Pastor’s Friday Comments (12.25.20)

As you listen to “Christmas music” this time of year, you will find between the odd juxtaposition of “O Holy Night” and “Here Come Santy Claus” a sprightly tune that fits either the secular or the sacred emphasis of the Season. “We Need a Little Christmas” speaks, I think, to the desire of every human heart to find a counterbalance to the bleak cultural environment in which we find ourselves.

We need a little Christmas, “For I’ve grown a little leaner, grown a little colder, grown a little sadder, grown a little older.” So, “I need a little angel sitting on my shoulder; need a little Christmas now.”

People who approach Christmas purely from a secular point of view take this to mean, I suppose, that we all need a little cheering up and the trappings of the Season – the decorations, parties, and the warm images might do the trick. People of faith know that we both need and can have so much more.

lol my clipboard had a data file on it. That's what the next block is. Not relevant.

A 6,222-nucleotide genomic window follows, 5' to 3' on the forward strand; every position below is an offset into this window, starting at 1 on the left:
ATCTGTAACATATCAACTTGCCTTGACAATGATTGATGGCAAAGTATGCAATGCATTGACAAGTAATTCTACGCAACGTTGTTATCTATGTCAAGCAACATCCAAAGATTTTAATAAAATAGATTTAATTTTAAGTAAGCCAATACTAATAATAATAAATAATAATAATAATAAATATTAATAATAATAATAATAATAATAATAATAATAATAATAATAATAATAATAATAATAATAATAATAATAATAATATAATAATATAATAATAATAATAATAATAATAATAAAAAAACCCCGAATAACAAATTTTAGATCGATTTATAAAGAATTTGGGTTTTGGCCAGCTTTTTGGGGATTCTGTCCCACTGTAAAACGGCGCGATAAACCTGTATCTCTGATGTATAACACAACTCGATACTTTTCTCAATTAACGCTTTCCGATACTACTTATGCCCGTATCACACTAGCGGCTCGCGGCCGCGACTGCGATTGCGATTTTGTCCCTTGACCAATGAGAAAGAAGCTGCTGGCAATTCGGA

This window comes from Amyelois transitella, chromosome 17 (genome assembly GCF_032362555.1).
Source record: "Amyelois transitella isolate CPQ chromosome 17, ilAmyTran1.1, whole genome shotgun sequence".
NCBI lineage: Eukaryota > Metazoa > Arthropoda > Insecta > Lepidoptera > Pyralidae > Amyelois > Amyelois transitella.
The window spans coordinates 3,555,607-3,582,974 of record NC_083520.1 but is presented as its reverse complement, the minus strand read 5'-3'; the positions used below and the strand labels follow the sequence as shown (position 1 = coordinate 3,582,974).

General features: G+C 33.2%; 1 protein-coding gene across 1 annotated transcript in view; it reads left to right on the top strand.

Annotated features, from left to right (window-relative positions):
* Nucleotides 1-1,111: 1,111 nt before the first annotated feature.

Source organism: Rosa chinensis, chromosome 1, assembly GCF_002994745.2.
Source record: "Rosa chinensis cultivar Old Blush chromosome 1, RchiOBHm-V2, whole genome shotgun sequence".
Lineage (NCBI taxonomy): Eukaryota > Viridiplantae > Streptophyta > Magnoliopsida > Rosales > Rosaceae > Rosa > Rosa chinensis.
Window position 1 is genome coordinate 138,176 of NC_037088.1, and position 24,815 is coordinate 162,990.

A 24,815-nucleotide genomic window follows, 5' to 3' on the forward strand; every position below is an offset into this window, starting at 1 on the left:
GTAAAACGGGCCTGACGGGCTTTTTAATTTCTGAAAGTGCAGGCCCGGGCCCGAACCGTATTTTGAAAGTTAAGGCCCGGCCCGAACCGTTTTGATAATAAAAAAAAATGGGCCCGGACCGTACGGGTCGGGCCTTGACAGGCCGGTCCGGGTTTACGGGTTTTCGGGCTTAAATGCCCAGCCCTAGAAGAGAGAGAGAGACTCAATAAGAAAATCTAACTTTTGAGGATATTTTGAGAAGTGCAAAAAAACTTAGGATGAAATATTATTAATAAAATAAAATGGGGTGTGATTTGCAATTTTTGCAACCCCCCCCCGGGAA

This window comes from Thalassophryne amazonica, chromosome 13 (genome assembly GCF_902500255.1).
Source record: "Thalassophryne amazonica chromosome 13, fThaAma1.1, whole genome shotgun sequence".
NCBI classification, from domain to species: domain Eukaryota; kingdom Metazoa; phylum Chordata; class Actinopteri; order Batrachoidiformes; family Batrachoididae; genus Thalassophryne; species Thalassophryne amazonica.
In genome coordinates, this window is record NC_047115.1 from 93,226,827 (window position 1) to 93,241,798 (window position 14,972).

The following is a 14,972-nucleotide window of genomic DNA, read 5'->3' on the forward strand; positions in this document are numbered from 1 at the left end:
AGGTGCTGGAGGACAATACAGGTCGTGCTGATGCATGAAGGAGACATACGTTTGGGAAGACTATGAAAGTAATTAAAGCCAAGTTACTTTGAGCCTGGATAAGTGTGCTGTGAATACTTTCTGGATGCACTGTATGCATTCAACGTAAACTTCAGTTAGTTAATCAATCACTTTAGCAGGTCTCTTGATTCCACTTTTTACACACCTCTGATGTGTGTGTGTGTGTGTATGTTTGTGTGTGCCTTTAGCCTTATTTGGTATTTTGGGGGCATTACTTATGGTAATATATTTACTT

When God is present in our lives through the Spirit of Christ within us, the days are never too dark to be overcome by the light. Our trials are never so great that they cannot be faced with grace and serenity. Our joy can come not from artificial stimuli, but from the calm assurance that we are not alone. We need a little Christmas, all right, but of the kind that can only be truly received by the acceptance of the truth that we are loved with a perfect love, made incredibly real and personal through the birth of Jesus.

The song, “We Need a Little Christmas,” was written for the Broadway musical, “Mame,” and is sung after the title character has lost all her fortune in the stock market crash of 1929. Interestingly, there is a line in the original that indicates that it is only a week past Thanksgiving, too early to be celebrating Christmas. Today, “Christmas creep” has pushed the emphasis back to Halloween. For people of faith, even that is not early enough. Christians know that we need a little Christmas, not just “right this very minute,” but every moment of our lives.

And for us that means not just the babe in the manger, but the Savior who died, and lives in us. That’s what we need, now and always.

Merry Christmas!